January 25, 2012 |
It's a small, small world that's depicted in several Oscar nominees for best foreign and best documentary films — and getting even smaller and more inter-connected. The nominees in those two categories, from countries as disparate as Belgium and Iran, as well as Middle America, reflect what some say is an unusually international spirit to this year's nominees in many categories. "It's sort of a more global feeling here," said Wim Wenders, the German director, L.A. habitué and nominee for his pioneering 3-D documentary "Pina," about the late avant-garde choreographer Pina Bausch, speaking by phone from Berlin.
February 9, 2013 |
Abbas Kiarostami is one of the pillars of Iranian cinema, but because of the turbulent climate at home and his own artistic inquisitiveness, he has recently traveled outside Iran to make his films, in a manner he parallels to the recent vagabond works of Woody Allen. Kiarostami's 2010 film, "Certified Copy," was an enigmatic romance starring Juliette Binoche and opera singer William Shimell set against the timeless beauty of Tuscany. His newest, "Like Someone in Love," which opens Feb. 15 in Los Angeles, finds him further exploring the slippage of identity, this time in a story set in Tokyo.
May 26, 2013 |
CANNES, France - The hometown favorite won big time at the Festival de Cannes on Sunday night as France's "Blue Is the Warmest Color" walked off with the Palme d'Or. In a highly unusual step, jury president Steven Spielberg announced that the prize was given not only to director Abdellatif Kechiche ("The Secret of the Grain"), as is traditional, but to co-stars Adèle Exarchopoulos and Léa Seydoux as well. Both actresses were in tears by the time they reached the stage. The sexually explicit story of a young woman discovering desire and herself, "Blue" was the great favorite of French critics but divided English speakers, who called it everything from voyeuristic to the gold standard for lesbian romances to a three-hour Sundance movie in French.
May 15, 2013 |
- Invariably, the Cannes Film Festival chooses a striking image for its official annual poster. But the 2013 version can be seen as a particularly apt metaphor for the dual nature of the world's most essential cinema event. Paris-based graphic designers have adroitly repurposed a black-and-white photo from 1963's "A New Kind of Love" featuring Paul Newman and Joanne Woodward in an embrace. As sinuously as they are entwined, that's how fluidly the American and international components of the film world come together at Cannes, which opens Wednesday night with the big Warner Bros.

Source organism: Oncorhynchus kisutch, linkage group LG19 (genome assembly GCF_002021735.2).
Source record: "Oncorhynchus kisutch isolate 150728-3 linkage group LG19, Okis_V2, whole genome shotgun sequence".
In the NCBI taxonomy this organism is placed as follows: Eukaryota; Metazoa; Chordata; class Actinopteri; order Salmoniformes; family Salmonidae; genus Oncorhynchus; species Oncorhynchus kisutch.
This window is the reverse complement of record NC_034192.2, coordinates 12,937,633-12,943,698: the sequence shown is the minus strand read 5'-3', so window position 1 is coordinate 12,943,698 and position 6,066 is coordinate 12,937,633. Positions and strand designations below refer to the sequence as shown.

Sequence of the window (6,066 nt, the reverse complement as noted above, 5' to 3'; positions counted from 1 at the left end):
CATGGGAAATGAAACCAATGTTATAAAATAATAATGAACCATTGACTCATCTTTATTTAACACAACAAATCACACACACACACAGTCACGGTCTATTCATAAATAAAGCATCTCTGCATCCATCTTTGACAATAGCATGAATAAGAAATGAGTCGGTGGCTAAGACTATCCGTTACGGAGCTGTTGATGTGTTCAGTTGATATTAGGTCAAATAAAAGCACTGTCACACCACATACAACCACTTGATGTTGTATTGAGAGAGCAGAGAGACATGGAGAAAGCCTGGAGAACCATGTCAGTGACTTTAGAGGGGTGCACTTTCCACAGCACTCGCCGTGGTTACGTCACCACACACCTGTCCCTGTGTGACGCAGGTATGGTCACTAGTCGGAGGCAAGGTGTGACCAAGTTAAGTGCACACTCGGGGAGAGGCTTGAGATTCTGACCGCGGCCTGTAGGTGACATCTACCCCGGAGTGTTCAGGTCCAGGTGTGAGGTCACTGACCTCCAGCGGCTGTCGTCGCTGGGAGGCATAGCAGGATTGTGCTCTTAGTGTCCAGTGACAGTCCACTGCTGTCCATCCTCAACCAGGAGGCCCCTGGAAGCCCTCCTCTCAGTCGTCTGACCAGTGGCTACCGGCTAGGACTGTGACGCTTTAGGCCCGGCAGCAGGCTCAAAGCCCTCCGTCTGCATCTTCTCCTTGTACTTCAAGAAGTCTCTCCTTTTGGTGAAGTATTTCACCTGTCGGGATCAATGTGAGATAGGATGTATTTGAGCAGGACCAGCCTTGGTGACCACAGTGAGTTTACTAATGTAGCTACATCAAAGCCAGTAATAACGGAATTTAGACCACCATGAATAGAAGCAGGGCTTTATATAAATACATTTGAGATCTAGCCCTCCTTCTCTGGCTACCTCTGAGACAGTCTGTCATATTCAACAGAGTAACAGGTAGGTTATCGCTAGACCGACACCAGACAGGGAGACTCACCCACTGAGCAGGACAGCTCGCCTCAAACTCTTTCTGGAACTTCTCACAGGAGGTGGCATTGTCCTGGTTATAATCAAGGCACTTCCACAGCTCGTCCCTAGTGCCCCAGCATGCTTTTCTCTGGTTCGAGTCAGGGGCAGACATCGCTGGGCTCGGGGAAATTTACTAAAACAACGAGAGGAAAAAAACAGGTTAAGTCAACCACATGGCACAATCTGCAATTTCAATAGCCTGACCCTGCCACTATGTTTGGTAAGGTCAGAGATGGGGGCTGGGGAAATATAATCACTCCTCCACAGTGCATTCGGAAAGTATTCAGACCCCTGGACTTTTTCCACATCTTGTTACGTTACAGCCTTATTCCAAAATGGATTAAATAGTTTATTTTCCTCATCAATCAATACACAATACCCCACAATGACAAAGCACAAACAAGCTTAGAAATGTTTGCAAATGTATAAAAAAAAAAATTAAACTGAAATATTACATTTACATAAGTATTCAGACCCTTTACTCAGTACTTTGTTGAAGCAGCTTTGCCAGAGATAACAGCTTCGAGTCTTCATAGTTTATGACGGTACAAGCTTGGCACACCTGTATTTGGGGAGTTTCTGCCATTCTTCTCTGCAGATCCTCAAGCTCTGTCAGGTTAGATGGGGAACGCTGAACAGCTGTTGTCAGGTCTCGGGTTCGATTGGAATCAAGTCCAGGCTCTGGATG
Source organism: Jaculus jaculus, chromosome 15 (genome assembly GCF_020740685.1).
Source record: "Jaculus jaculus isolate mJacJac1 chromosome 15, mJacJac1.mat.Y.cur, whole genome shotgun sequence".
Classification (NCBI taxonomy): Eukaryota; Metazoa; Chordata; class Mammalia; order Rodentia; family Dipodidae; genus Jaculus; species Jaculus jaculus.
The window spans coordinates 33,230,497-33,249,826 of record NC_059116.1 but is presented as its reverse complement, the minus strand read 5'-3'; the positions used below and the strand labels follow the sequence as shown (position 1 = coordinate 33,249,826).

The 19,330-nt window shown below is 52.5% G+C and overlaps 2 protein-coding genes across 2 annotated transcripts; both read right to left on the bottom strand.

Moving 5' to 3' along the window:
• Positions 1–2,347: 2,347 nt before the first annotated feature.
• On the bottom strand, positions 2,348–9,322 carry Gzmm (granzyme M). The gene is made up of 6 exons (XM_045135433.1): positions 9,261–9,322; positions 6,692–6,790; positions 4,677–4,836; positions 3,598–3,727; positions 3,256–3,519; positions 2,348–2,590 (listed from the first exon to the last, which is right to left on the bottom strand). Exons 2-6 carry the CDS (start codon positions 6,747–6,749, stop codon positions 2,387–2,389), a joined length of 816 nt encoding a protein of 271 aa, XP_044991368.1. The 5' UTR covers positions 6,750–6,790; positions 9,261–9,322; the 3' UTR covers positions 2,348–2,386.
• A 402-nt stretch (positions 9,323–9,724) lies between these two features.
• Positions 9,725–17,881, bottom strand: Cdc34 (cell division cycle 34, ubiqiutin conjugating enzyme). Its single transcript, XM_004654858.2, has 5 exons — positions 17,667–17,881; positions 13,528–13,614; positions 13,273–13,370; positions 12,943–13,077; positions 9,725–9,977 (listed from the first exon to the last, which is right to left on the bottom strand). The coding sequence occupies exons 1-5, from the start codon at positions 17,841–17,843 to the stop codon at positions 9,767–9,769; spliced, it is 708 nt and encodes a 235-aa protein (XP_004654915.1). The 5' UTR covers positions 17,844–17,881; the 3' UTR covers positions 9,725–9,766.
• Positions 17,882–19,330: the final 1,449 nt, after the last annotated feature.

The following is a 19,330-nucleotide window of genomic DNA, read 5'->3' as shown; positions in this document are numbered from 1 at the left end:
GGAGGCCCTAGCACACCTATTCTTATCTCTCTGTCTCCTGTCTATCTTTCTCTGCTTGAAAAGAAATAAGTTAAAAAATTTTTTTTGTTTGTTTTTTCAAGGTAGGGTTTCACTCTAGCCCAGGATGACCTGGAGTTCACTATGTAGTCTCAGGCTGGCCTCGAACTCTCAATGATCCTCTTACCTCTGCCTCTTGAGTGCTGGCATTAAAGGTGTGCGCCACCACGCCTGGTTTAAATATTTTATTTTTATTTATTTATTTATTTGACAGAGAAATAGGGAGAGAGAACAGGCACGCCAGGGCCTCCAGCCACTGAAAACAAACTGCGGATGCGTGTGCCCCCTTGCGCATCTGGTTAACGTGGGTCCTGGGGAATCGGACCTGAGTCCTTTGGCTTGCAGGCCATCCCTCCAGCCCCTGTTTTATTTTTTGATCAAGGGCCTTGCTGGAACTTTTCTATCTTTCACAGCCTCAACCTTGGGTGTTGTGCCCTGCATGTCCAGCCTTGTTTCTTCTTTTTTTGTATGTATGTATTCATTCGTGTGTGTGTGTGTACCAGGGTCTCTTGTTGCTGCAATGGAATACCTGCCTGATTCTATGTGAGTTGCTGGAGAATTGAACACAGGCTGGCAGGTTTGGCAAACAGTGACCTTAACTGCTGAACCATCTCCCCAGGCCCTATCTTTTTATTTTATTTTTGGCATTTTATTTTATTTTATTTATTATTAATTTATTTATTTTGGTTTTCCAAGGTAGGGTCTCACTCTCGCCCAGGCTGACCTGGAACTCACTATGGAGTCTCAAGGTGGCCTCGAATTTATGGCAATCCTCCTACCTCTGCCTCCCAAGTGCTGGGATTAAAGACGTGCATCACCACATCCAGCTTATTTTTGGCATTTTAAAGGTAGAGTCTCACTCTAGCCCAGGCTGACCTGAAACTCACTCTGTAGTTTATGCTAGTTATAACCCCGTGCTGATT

February 10, 2012 |
Peyman Moadi, the star of Asghar Farhadi's Oscar-nominated Iranian domestic drama "A Separation," is finally at peace with himself and his career. Along the way, though, he gave up his youthful ideas of studying film in New York, heeded his parents' advice by getting a degree in a subject he didn't care for — engineering — and wrote five very commercial movies in Iran. "But I was suffering all the time because I didn't even like these movies," said Moadi, 41, during a recent visit to Los Angeles.
December 22, 2011 |
Although its U.S. theatrical opening is still two weeks away, Iran's official Oscar submission, the gripping domestic drama "A Separation," has already gathered such a head of award season steam that it appears a virtual shoo-in for a foreign-language film nomination. The hoopla — which includes a recent win for its screenplay from the Los Angeles Film Critics Assn. in addition to top foreign film nods from the National Board of Review and the New York Film Critics Circle — has also helped put the movie's writer-producer-director, Asghar Farhadi, on the radar to compete for such top Academy Awards as director and original screenplay.
August 18, 2012 |
Bernie Millennium, $28.99;Blu-ray, $29.99 Available on VOD beginning Tuesday Based on a true story, the wry docudrama "Bernie" stars Jack Black as a charismatic, dandyish small-town mortician who murders a cantankerous local millionaire played by Shirley MacLaine, and then tries to hide the crime from the authorities, including Matthew McConaughey's dogged district attorney. Writer-director Richard Linklater and his co-writer Skip Hollandsworth (who also wrote the magazine article on which the movie is based)
May 26, 2013 |
The French lesbian love story “Blue Is the Warmest Color” won the Palme d'Or at the Festival de Cannes. In an unprecedented step, jury president Steven Spielberg announced that the prize had been given not only to director Abdellatiff Kechiche but to costars Adele Exarchopoulos and Lea Seydoux as well. The film, which French critics adored but the foreign contingent had mixed feelings about, got a rapturous reception from the Palais de Festival crowd, and both actresses were in tears by the time they reached the stage.
December 20, 2013 |
The Motion Picture Academy on Friday released the shortlist of nine foreign-language films that will pass to the next round of the race, and it contained the category's characteristic mix of favorites and surprises. While some of the films making the cut were on many forecasters' lists--they include Hong Kong's "The Grandmaster" directed by Wong Kar Wai, Denmark's "The Hunt" directed by Thomas Vinterberg and Italy's "The Great Beauty" directed by Paolo Sorrentino--the list omitted Iran's "The Past," from filmmaker Asghar Farhadi, who previously won the category with "A Separation.